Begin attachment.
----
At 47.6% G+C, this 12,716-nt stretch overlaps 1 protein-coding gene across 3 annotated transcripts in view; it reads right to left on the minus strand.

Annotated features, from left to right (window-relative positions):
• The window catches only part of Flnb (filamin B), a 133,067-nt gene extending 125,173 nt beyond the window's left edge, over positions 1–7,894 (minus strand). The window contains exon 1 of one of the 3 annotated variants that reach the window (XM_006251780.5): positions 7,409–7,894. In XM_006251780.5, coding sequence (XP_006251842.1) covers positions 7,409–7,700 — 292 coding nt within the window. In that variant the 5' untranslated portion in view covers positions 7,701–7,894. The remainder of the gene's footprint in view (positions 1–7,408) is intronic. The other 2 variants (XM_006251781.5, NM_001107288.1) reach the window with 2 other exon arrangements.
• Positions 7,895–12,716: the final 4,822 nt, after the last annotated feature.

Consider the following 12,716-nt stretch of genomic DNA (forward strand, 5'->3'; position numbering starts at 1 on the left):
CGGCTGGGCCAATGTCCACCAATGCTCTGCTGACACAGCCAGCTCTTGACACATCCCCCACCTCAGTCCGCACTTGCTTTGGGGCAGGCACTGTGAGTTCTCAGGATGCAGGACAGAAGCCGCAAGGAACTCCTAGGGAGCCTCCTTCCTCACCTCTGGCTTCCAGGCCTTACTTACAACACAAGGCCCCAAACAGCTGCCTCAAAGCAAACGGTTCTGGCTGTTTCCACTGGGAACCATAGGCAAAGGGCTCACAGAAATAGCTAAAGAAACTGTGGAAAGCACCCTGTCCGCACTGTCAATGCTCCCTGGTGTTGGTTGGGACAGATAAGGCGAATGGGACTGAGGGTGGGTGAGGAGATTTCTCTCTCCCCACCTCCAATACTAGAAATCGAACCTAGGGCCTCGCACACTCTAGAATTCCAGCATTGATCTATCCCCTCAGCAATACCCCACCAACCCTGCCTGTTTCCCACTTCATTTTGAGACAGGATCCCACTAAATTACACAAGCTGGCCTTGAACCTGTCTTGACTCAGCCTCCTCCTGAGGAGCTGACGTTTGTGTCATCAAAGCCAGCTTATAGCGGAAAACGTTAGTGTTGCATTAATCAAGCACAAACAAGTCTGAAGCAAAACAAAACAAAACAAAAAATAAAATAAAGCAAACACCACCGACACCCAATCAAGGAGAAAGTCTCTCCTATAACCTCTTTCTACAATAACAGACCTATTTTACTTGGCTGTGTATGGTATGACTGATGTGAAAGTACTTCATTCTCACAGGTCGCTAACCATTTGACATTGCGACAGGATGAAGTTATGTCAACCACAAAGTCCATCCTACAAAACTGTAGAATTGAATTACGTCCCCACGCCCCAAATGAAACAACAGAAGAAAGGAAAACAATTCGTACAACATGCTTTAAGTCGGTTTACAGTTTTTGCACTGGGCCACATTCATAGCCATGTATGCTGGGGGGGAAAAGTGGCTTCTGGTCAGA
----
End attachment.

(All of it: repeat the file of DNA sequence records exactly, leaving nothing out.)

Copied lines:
At 47.6% G+C, this 12,716-nt stretch overlaps 1 protein-coding gene across 3 annotated transcripts in view; it reads right to left on the minus strand.

Annotated features, from left to right (window-relative positions):
• The window catches only part of Flnb (filamin B), a 133,067-nt gene extending 125,173 nt beyond the window's left edge, over positions 1–7,894 (minus strand). The window contains exon 1 of one of the 3 annotated variants that reach the window (XM_006251780.5): positions 7,409–7,894. In XM_006251780.5, coding sequence (XP_006251842.1) covers positions 7,409–7,700 — 292 coding nt within the window. In that variant the 5' untranslated portion in view covers positions 7,701–7,894. The remainder of the gene's footprint in view (positions 1–7,408) is intronic. The other 2 variants (XM_006251781.5, NM_001107288.1) reach the window with 2 other exon arrangements.
• Positions 7,895–12,716: the final 4,822 nt, after the last annotated feature.

Consider the following 12,716-nt stretch of genomic DNA (forward strand, 5'->3'; position numbering starts at 1 on the left):
CGGCTGGGCCAATGTCCACCAATGCTCTGCTGACACAGCCAGCTCTTGACACATCCCCCACCTCAGTCCGCACTTGCTTTGGGGCAGGCACTGTGAGTTCTCAGGATGCAGGACAGAAGCCGCAAGGAACTCCTAGGGAGCCTCCTTCCTCACCTCTGGCTTCCAGGCCTTACTTACAACACAAGGCCCCAAACAGCTGCCTCAAAGCAAACGGTTCTGGCTGTTTCCACTGGGAACCATAGGCAAAGGGCTCACAGAAATAGCTAAAGAAACTGTGGAAAGCACCCTGTCCGCACTGTCAATGCTCCCTGGTGTTGGTTGGGACAGATAAGGCGAATGGGACTGAGGGTGGGTGAGGAGATTTCTCTCTCCCCACCTCCAATACTAGAAATCGAACCTAGGGCCTCGCACACTCTAGAATTCCAGCATTGATCTATCCCCTCAGCAATACCCCACCAACCCTGCCTGTTTCCCACTTCATTTTGAGACAGGATCCCACTAAATTACACAAGCTGGCCTTGAACCTGTCTTGACTCAGCCTCCTCCTGAGGAGCTGACGTTTGTGTCATCAAAGCCAGCTTATAGCGGAAAACGTTAGTGTTGCATTAATCAAGCACAAACAAGTCTGAAGCAAAACAAAACAAAACAAAAAATAAAATAAAGCAAACACCACCGACACCCAATCAAGGAGAAAGTCTCTCCTATAACCTCTTTCTACAATAACAGACCTATTTTACTTGGCTGTGTATGGTATGACTGATGTGAAAGTACTTCATTCTCACAGGTCGCTAACCATTTGACATTGCGACAGGATGAAGTTATGTCAACCACAAAGTCCATCCTACAAAACTGTAGAATTGAATTACGTCCCCACGCCCCAAATGAAACAACAGAAGAAAGGAAAACAATTCGTACAACATGCTTTAAGTCGGTTTACAGTTTTTGCACTGGGCCACATTCATAGCCATGTATGCTGGGGGGGAAAAGTGGCTTCTGGTCAGA